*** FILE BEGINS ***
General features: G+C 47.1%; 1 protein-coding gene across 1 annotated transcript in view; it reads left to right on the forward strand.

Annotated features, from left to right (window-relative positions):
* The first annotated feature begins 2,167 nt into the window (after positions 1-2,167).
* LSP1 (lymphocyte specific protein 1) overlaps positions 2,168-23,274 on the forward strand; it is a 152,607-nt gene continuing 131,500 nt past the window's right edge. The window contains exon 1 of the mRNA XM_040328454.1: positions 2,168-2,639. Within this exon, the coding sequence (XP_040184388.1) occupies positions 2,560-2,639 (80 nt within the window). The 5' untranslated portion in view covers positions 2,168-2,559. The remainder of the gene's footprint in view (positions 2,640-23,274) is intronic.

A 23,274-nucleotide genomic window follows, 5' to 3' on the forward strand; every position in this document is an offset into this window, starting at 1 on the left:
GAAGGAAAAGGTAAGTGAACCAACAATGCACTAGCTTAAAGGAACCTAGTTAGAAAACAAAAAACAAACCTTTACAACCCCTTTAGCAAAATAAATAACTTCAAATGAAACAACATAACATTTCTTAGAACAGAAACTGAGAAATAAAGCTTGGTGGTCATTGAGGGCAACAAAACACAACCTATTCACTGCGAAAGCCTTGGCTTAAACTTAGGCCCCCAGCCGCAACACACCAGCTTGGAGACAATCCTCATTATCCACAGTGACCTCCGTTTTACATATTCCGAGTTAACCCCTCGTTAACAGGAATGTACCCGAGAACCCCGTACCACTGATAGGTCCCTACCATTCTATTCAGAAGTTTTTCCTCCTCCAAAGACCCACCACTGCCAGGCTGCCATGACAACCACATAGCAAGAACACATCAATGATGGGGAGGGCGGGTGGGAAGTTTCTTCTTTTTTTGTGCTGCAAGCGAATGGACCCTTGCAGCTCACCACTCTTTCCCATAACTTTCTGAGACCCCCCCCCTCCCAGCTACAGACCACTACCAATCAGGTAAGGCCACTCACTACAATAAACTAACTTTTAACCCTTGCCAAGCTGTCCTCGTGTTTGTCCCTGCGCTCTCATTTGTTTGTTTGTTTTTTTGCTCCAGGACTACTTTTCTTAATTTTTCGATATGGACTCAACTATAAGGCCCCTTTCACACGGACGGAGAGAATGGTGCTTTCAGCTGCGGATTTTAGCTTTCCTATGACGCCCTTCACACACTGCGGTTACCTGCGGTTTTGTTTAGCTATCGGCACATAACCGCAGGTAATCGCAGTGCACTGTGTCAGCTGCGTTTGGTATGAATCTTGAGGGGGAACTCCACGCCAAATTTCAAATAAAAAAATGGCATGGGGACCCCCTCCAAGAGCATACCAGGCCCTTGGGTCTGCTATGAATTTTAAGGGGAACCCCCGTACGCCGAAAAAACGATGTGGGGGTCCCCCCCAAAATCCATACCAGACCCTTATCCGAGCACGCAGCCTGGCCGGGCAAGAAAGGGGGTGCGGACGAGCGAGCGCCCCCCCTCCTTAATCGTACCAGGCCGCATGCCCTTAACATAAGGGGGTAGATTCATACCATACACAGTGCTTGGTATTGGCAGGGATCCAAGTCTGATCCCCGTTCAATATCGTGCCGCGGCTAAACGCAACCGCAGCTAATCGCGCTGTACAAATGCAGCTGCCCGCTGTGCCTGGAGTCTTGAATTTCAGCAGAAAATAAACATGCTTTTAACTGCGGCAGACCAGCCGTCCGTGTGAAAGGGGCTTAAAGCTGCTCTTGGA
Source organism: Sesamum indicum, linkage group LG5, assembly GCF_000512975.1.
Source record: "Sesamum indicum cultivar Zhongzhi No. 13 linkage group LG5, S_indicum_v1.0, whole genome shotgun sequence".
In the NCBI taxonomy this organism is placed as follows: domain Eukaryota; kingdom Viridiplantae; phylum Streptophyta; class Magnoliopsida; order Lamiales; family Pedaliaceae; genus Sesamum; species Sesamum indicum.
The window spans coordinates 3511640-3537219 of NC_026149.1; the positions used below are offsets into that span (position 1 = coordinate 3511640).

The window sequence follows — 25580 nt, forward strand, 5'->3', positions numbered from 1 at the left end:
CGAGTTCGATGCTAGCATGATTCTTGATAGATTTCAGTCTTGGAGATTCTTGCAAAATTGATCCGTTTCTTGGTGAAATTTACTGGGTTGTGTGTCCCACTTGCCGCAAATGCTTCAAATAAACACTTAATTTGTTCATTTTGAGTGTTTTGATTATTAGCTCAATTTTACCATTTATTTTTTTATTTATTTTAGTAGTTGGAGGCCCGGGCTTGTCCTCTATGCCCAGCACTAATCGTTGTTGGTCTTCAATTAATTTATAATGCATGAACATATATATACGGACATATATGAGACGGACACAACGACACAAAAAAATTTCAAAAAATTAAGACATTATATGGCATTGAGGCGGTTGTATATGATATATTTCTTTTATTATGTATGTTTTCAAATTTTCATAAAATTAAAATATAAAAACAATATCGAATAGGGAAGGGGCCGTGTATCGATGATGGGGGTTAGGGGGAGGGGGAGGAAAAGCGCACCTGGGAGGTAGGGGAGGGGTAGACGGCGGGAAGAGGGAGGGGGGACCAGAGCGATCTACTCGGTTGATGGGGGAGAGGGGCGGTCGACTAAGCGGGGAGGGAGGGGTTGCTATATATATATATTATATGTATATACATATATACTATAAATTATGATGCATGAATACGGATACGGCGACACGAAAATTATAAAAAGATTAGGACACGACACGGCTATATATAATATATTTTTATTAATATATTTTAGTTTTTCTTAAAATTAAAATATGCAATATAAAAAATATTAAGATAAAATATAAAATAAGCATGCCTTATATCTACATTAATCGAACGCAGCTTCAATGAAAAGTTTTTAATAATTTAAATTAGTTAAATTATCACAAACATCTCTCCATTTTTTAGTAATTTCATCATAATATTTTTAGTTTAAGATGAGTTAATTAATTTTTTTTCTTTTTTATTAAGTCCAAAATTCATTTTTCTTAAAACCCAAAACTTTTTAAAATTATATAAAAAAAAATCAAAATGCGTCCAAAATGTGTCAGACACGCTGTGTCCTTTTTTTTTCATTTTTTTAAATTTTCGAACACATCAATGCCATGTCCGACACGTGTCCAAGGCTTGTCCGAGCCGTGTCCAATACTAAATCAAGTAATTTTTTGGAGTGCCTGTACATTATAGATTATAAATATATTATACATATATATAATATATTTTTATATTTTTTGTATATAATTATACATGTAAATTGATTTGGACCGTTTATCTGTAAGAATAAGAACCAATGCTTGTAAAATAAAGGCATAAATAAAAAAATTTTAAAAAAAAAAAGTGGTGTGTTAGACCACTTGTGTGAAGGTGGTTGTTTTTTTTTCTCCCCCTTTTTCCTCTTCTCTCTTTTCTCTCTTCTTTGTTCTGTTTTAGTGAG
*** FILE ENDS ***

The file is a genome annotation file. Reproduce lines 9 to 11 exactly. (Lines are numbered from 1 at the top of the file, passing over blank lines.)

In the NCBI taxonomy this organism is placed as follows: domain Eukaryota; kingdom Viridiplantae; phylum Streptophyta; class Magnoliopsida; order Lamiales; family Pedaliaceae; genus Sesamum; species Sesamum indicum.
The window spans coordinates 3511640-3537219 of NC_026149.1; the positions used below are offsets into that span (position 1 = coordinate 3511640).

The window sequence follows — 25580 nt, forward strand, 5'->3', positions numbered from 1 at the left end: